The prevailing blandness of the principal players, enlivened only by Andy Serkis’ spirited and film-salvaging rendition of Captain Haddock, unfortunately finds its worst manifestation in Tintin himself. I can’t comment on whether or not it’s a quality of the comics, but here he’s about as one-dimensional as protagonists come, alternating between breathless know-it-all and whiny know-it-all. The way he keeps feeling the need to refer to himself as a journalist, when he doesn’t set pen to paper once throughout the movie’s entire duration, also gives rise to presumably unintentional comedy.

Perhaps I’ve been a little harsh on Tintin in this review. After all, there are genuinely enjoyable moments of spectacle on offer here, but one can’t help but expect more from the powerhouse production duo of the Berg and Peter Jackson, since we know they’re capable of attaining dizzying heights in mainstream entertainment. It’s tempting to conclude that if the computers had been abandoned for once and more effort put into fashioning a decent narrative, Tintin could have been a return to form, rather than a glossy digital echo of past glories. The other problem with building a film around its technology is that said technology has a habit of becoming outdated - increasingly quickly, it has to be said - effectively rendering the film without merit or interest. If you want an example, watch the Dire Straits' music video for Money for Nothing: once a demonstration of cutting-edge computer effects, it's now laughably crude and clumsy. I wouldn't be surprised if a similar fate awaits this version of Tintin: a huge heap of studio money for what is at heart a whole mess of nothing.      

Wild Abandon Review

by Tom Dunn

It’s perhaps not surprising that Joe Dunthorne’s summer release, Wild Abandon, has attracted the steady attention placed upon it over the past few months. Following hot on the heels of Richard Ayoade’s accomplished adaptation of Dunthorne’s own debut, Submarine (for my review of that film, go here. Yes I'm shilling myself out), his latest novel offers the same awkward humour of puberty that coupled that last offering, but does so as part of a wider jab at modern family values, distorted through the lens of “communal living.”

Wild Abandon takes place in the fictional community of Blaen-Y-Lynn, headed by Don, Freya, and their children Kate and Albert, the former of whom, at seventeen, is aching to break free of the confines of the farm and experience society at large, whilst the latter, quickly approaching twelve, feels that between his sister’s rebellious tendencies, his father’s delusions of grandeur and the growing strains this puts upon his mother’s wellbeing, the end-times prophesied by one of the farm’s more colourful characters are getting ever nearer.

Rather than focusing on a single figure, as in Submarine, Dunthorne now relies upon an energetic shift between multiple perspectives, jumping between both the core family members and their friends and lovers with ease, thus giving the novel a rather episodic feel that at its best emphasises the lack of understanding breaking down this family, and in turn their community, and at its worst reveals itself as a trick for cheap laughs. Thankfully, the latter is rare, as for much of the time this novel is genuinely funny, revelling as it does in providing an ironic take on teen rebellion – Kate’s distrust of her parents’ lefty ways occasionally emerges as a conservatism she would be ashamed to admit to, whilst histrionics find themselves erupting from a sixty year old pot junkie. The limits of this style of narration are tested however in the surprisingly sombre climax, lacking a sufficient emotional build up for all but the most empathic of readers (i.e. not me, but possibly Jesus Christ or Ghandi).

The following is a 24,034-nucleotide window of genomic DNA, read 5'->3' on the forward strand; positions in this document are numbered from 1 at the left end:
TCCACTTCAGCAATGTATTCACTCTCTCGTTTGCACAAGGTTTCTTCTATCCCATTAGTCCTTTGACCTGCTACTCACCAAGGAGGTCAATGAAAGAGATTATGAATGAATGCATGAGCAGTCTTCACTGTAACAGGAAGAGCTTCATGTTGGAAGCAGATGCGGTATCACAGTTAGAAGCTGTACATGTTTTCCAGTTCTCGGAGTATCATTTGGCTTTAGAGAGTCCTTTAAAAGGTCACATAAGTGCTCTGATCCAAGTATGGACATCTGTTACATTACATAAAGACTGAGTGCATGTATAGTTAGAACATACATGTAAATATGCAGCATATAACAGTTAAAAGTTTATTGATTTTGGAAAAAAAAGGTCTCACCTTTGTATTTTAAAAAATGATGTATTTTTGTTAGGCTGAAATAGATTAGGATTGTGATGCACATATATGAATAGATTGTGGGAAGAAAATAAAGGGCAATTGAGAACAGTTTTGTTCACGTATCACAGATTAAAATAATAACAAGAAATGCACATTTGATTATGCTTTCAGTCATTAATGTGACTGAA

At its core, this is a fairly typical story of a family unit’s tragicomic breakdown given a fresh lick of paint through what is ultimately a novel gimmick – throughout its 240 page run, Dunthorne fails to truly elevate his presentation of the community beyond its admittedly amusing differences with suburban life, a comparison that threatens to offer a damning critique of both sides of the coin before retreating somewhat in the face of just how reassuringly mundane suburban life – captured in the harmlessness of Kate’s boyfriend and his parents - supposedly is. Nevertheless, the novel’s core question – how can man try to bludgeon society to his liking when he can’t even control his own family – is an amusing one, and finds union with last year’s highlight in comedy literature, Ian McEwan’s Solar. It is perhaps more than telling that today’s social climate is producing stories revelling in the inability of ambition to marry itself with nobility or sheer mental clarity. Funny, occasionally incisive, and at times surprising touching, Wild Abandon won’t blow your socks off, but for a good British comedy, you could do a lot worse.

Thursday, 27 October 2011

Feisty Metals/Metallic Feistiness

by George Bate

The media I read would have me believe there does not exist a Canadian woman out there who doesn't at least look this gorgeous.

Feist has a new album out you say? I better write a review then.

Score? Three shiny stars from Elmo. That's THREE, not FOUR. Silly Feist.